President Underscores Need for Drone Regulation

Robert Scoble

Robert Scoble

In remarks the day after a drone crashed on the White House lawn President Obama said regulations were needed for unmanned aircraft to ensure public safety and privacy.

“I’ve actually asked the FAA and a number of agencies to examine how are we managing this new technology because the drone that landed at the White House you buy at RadioShack,” Obama told CNN’s Fareed Zakaria in an interview aired Tuesday morning. The President noted Amazon’s plans to use drones to deliver packages and how useful unmanned aircraft could be to farmers managing crops and to conservationists “who want to take stock of wildlife.”

“So there are a whole range of things we can do with it, but we don’t really have any kind of regulatory structure at all for it,” he said. “So I’ve assigned some of the relevant agencies to start talking to stakeholders and figure out how we’re going to put an architecture in place that makes sure that these things aren’t dangerous and that they’re not violating people’s privacy.”

The Federal Aviation Administration is working on a draft rule for the operation of small commercial drones; more formally called unmanned aerial systems or UAS.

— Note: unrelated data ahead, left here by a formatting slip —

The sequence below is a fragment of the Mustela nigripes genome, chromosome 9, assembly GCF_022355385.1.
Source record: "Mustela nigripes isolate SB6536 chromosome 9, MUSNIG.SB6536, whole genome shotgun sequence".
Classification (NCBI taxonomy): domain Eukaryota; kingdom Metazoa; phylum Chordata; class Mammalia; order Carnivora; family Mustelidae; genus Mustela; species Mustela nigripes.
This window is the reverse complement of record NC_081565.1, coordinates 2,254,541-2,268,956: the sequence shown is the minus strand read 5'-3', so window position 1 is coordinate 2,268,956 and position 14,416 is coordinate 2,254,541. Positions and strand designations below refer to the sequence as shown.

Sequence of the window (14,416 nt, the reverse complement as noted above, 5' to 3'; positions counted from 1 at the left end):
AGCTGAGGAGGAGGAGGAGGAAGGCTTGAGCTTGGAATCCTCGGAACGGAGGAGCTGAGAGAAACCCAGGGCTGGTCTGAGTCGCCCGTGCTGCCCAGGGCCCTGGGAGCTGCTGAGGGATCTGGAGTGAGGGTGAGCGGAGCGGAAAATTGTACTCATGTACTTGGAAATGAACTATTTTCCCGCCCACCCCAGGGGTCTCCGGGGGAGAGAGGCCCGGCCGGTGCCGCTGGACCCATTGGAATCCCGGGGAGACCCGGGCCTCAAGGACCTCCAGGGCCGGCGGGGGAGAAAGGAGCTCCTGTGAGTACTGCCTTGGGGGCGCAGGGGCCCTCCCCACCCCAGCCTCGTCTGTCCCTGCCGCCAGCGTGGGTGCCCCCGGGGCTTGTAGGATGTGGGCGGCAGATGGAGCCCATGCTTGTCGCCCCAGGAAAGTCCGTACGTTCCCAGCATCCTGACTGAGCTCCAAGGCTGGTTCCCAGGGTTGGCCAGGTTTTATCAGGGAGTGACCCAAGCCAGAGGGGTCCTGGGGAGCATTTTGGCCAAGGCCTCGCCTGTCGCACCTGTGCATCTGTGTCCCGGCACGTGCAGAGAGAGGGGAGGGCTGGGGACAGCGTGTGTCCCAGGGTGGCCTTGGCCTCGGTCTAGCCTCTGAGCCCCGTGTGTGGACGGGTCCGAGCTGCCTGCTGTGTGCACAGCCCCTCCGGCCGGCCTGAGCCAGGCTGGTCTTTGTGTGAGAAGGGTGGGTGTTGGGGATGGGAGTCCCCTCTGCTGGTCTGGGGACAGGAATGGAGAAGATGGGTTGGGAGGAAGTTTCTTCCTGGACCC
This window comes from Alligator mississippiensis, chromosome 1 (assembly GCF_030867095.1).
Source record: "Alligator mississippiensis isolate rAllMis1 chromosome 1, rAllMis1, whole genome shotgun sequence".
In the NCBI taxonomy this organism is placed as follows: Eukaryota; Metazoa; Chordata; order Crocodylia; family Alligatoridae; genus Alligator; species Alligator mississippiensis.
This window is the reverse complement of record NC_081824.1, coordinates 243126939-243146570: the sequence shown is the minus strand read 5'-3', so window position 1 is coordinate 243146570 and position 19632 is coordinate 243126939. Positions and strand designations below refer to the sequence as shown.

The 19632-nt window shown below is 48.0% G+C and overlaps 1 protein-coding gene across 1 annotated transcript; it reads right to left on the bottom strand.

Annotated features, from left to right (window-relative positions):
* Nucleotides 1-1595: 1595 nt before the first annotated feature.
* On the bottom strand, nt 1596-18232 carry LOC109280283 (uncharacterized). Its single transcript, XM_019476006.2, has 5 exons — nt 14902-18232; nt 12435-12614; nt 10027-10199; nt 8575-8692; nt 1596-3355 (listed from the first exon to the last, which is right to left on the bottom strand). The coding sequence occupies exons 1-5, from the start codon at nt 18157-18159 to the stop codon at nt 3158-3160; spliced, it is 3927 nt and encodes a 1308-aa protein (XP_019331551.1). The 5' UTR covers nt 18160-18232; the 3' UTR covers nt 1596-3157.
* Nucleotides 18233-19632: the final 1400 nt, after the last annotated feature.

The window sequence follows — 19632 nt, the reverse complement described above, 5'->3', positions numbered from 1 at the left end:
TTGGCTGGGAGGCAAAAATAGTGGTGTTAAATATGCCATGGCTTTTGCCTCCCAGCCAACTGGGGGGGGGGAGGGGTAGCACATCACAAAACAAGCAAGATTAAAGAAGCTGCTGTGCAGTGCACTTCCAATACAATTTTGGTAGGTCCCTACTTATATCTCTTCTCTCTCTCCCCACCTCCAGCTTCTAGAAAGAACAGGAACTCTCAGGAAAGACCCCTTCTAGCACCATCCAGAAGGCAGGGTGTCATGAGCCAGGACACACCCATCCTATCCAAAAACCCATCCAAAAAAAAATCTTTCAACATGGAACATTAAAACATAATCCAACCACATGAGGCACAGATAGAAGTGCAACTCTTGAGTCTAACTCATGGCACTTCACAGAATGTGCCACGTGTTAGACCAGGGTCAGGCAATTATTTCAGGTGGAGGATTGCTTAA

Obama also has reportedly asked the National Telecommunications and Information Administration within the Department of Commerce to tackle the issue of privacy.

“The president’s comments echo what we have been saying,” said Brian Wynne, president & CEO of the Association for Unmanned Vehicle Systems International (AUVSI). “The FAA needs to move forward with the rulemaking process immediately to allow industries from agriculture to oil and gas to realize the benefits of this technology.”

The UAS industry has the potential to create more than 70,000 jobs and $13.6 billion in economic impact in the three years after they are fully integrated into the national airspace, Wynne said in a written statement. “Until the FAA develops regulations for this technology, this industry and its commercial and economic benefits will remain grounded.”

Photos suggest that the drone that landed on the southeast lawn was a DJI Phantom, which is about a foot in diameter and weighs about 2 lbs. An employee of the National Geospatial-Intelligence Agency admitted flying and losing control of the device, according to an NGA statement. He was off-duty at the time the NGA said.